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What's Up Magazine

Rock Your World

Apr 26, 2013 04:36PM ● By Anonymous



From pebbles to boulders, stonework enhances the natural feel of exterior space with touches that endure rather than depreciate.

“A stone is always a stone,” according to Matt Ciminelli, owner of a Lothian-based landscaping company. “It doesn’t lose its color, doesn’t leach; there’s little to no carbon footprint involved in its creation; and it can be repurposed numerous times.”

Boulders bring practical panache to a landscaping palette in a variety of ways. As driveway markers, they make attractive personalized address signs, provide symmetry and balance, plus protect plants from after dark encroachment of wayward tires. Boulders also routinely rescue areas where nothing will grow—like shady spots or beds located close to large tree roots—from becoming barren landscape eyesores.

Boulders seamlessly form the bedrock of an array of outdoor design features, from expansive to simple. Without the work and time involved in planting trees and shrubs, a massive stone beautifully makes its mark as a privacy wall; a miscellaneous slab of rock can be creatively reinvented as a piece of garden sculpture; and a single, simple stone bench can provide the perfect accent for a Zen garden meditation spot.

Doable landscape design that makes the transition from drawing board to backyard is the result of finding the perfect balance between beauty and budget, according to Ana Lockett of the Landscape Design Center of Annapolis and Baltimore. Incorporating natural stone can often provide the answer to design ideas that may initially seem economically out of reach. Moreover, it complements and combines function with artistic fl air, attractively incorporating the elements of fi re and water to offer elements that surprise and delight.



Stone, for instance, is among the safest ways to contain a patio or garden fi re pit. Carved boulders or outcropping hunks offer seating that withstands weather and wear, and reinforces composition continuity. It’s worth keeping in mind that rocks can be easily transformed into lanterns with some simple carving and lighting installation.

Without the work involved in maintaining a pond, stone waterfalls and fountains—whether fl owing, cascading, or bubbling—invoke the charm and drama of an aesthetic oasis, providing serenity and sanctuary. Freshly moving water also attracts butterflies, birds, and other wildlife to your outdoor environment. Again, fountains and waterfalls can be as rustic, frivolous, or formal as your landscape requires. Thinking outside the box can help you imagine that bland boulder becoming your new hot tub!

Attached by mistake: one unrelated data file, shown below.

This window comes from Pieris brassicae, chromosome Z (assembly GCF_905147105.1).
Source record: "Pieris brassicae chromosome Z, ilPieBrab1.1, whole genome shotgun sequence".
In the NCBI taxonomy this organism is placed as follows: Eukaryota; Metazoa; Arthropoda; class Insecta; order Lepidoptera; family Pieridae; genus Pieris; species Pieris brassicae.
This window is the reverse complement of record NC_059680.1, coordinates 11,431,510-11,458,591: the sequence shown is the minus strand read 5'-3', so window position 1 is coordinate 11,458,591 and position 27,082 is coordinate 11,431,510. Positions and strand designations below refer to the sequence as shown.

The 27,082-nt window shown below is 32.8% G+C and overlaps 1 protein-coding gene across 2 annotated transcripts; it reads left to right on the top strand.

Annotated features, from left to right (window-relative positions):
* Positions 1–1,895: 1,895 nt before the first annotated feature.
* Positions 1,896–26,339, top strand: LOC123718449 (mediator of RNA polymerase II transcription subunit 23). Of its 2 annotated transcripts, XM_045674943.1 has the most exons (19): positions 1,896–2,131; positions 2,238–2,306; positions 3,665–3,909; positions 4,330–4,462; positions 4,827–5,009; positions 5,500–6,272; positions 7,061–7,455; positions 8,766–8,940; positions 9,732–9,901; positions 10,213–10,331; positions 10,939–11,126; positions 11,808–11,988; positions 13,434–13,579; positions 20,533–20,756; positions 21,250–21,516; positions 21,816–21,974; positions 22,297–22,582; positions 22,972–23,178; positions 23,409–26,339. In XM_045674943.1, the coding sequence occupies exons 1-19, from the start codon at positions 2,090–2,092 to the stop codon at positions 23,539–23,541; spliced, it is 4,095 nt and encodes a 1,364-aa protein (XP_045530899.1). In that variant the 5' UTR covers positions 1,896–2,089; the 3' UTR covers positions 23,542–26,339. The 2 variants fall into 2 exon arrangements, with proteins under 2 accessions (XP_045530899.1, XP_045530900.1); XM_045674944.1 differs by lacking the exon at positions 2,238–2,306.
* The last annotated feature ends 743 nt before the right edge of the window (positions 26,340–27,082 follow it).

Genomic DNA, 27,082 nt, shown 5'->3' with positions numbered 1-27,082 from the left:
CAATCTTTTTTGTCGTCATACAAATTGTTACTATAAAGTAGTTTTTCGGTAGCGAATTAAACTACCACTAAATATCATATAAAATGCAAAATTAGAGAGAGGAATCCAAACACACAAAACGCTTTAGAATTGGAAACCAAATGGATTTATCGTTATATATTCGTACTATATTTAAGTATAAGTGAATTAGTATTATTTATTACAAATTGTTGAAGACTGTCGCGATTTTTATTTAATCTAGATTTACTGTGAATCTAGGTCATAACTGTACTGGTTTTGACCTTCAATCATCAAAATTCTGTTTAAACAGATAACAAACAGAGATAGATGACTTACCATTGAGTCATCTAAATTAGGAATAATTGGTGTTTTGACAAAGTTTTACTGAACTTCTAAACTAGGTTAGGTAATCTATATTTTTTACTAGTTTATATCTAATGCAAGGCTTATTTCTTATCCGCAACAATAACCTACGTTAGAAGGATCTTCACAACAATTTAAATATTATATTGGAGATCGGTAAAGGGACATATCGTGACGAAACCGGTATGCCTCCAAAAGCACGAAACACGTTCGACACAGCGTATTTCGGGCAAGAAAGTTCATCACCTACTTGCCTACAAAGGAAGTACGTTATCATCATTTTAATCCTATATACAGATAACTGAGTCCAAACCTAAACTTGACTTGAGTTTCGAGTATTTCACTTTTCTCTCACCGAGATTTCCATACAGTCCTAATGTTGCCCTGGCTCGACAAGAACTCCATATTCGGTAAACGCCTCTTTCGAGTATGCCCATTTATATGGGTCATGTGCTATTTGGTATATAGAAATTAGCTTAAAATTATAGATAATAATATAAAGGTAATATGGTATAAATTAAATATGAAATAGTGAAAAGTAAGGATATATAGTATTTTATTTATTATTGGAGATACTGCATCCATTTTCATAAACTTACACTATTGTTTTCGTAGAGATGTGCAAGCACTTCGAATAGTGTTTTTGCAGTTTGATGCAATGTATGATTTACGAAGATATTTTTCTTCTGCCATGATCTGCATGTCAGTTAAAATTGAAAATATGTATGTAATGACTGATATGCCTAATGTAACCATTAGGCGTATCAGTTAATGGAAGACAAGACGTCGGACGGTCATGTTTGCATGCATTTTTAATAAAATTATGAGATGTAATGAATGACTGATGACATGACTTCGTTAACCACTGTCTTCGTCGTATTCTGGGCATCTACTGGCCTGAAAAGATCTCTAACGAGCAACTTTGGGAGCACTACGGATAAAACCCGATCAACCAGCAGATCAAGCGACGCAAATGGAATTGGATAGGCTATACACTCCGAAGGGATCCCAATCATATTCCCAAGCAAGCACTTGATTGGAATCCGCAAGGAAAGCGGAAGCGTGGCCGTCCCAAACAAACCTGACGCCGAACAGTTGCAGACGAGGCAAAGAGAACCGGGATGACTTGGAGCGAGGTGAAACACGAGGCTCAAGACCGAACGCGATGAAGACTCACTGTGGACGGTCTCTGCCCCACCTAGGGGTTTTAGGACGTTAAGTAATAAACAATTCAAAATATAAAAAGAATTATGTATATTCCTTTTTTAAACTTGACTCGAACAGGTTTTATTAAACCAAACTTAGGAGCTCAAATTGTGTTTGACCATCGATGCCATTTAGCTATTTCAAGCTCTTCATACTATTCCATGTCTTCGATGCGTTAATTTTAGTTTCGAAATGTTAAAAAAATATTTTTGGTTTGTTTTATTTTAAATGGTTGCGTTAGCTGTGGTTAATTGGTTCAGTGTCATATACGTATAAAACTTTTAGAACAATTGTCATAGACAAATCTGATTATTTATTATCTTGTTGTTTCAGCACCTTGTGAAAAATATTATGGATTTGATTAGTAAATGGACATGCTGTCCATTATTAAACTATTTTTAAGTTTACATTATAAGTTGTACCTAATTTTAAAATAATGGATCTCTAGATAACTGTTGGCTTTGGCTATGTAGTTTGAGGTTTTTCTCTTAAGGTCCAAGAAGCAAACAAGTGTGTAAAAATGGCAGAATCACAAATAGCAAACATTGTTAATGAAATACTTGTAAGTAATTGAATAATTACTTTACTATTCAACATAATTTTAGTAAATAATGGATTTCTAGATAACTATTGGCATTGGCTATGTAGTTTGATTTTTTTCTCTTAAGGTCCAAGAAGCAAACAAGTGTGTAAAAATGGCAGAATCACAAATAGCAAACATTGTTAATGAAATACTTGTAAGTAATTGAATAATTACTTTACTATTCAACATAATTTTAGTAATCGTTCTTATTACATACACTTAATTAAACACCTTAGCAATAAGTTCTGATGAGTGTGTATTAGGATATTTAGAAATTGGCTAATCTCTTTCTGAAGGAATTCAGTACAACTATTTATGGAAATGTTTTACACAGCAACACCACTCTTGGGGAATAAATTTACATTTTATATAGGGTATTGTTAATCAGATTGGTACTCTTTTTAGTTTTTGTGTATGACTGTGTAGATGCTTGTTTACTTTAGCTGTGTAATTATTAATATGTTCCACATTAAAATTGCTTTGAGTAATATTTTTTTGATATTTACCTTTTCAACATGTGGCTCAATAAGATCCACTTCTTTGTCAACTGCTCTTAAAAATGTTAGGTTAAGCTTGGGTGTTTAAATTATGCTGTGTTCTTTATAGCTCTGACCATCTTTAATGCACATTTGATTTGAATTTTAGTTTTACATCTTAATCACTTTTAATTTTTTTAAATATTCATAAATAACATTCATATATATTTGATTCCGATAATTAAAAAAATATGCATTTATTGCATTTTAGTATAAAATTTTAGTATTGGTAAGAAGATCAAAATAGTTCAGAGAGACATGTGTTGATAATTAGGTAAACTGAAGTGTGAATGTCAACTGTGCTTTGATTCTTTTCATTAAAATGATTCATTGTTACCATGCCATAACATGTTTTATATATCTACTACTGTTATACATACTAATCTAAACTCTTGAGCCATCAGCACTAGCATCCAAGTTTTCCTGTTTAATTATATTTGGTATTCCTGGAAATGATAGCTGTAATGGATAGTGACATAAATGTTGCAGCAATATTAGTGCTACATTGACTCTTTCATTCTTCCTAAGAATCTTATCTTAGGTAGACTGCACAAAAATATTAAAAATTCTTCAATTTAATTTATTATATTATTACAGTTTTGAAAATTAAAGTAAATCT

The looming landscape problems of erosion and erratically sloped areas can be creatively contained with rock retaining walls, which entail not only the longest lasting materials but allow water to fl ow and drain freely behind and through the wall, alleviating pressure while holding the slope in place. The area above a retaining wall can be a raised bed garden or an additional seating area. Miles Barnard, of a Chestertown-based landscape architecture company, likes to build on the organic, natural feel a stone retaining wall imparts by adding plantings to any open pockets of space.



Stone pavers can form a pretty and permanent pathway through your outdoor paradise. They can be arranged to guide guests effortlessly to a garden focal point, patio, or pool, while saving surrounding grass from being trampled, and allowing the grass to be easily maintained. A new walkway is also a relatively simple and cost effective way to freshen and energize a tired-looking, outdated yard. Interesting steps from a variety of stones can be added. And should your style change over time, the stones can simply be dug up, replaced, and reused in a virtually endless variety of ways.

Simply put, if you thought the rules for using natural rock in your exterior landscape were set in stone, think again. The possibilities are endless, and could totally rock your outlook on outdoor design.